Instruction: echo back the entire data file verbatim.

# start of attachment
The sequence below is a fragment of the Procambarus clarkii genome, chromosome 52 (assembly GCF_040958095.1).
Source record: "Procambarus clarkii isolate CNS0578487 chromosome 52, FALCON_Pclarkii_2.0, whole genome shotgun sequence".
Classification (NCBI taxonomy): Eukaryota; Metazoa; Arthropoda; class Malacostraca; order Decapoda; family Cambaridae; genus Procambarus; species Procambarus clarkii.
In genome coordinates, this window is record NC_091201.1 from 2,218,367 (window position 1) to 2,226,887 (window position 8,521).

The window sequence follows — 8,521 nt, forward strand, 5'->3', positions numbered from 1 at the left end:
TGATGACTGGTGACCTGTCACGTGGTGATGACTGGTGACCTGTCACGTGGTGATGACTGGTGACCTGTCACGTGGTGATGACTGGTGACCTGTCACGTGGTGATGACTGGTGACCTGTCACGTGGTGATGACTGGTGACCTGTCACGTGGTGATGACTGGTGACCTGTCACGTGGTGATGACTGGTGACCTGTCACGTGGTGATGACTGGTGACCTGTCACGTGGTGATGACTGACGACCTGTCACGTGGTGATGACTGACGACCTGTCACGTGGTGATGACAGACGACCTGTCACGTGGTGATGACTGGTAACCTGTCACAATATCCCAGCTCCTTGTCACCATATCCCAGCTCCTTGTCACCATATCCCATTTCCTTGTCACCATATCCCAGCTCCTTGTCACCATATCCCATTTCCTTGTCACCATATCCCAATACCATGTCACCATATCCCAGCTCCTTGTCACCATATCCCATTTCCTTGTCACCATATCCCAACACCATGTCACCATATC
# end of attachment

The sequence below is a fragment of the Procambarus clarkii genome, chromosome 52 (assembly GCF_040958095.1).
Source record: "Procambarus clarkii isolate CNS0578487 chromosome 52, FALCON_Pclarkii_2.0, whole genome shotgun sequence".
Classification (NCBI taxonomy): Eukaryota; Metazoa; Arthropoda; class Malacostraca; order Decapoda; family Cambaridae; genus Procambarus; species Procambarus clarkii.
In genome coordinates, this window is record NC_091201.1 from 2,218,367 (window position 1) to 2,226,887 (window position 8,521).

The window sequence follows — 8,521 nt, forward strand, 5'->3', positions numbered from 1 at the left end:
TGATGACTGGTGACCTGTCACGTGGTGATGACTGGTGACCTGTCACGTGGTGATGACTGGTGACCTGTCACGTGGTGATGACTGGTGACCTGTCACGTGGTGATGACTGGTGACCTGTCACGTGGTGATGACTGGTGACCTGTCACGTGGTGATGACTGGTGACCTGTCACGTGGTGATGACTGGTGACCTGTCACGTGGTGATGACTGGTGACCTGTCACGTGGTGATGACTGACGACCTGTCACGTGGTGATGACTGACGACCTGTCACGTGGTGATGACAGACGACCTGTCACGTGGTGATGACTGGTAACCTGTCACAATATCCCAGCTCCTTGTCACCATATCCCAGCTCCTTGTCACCATATCCCATTTCCTTGTCACCATATCCCAGCTCCTTGTCACCATATCCCATTTCCTTGTCACCATATCCCAATACCATGTCACCATATCCCAGCTCCTTGTCACCATATCCCATTTCCTTGTCACCATATCCCAACACCATGTCACCATATC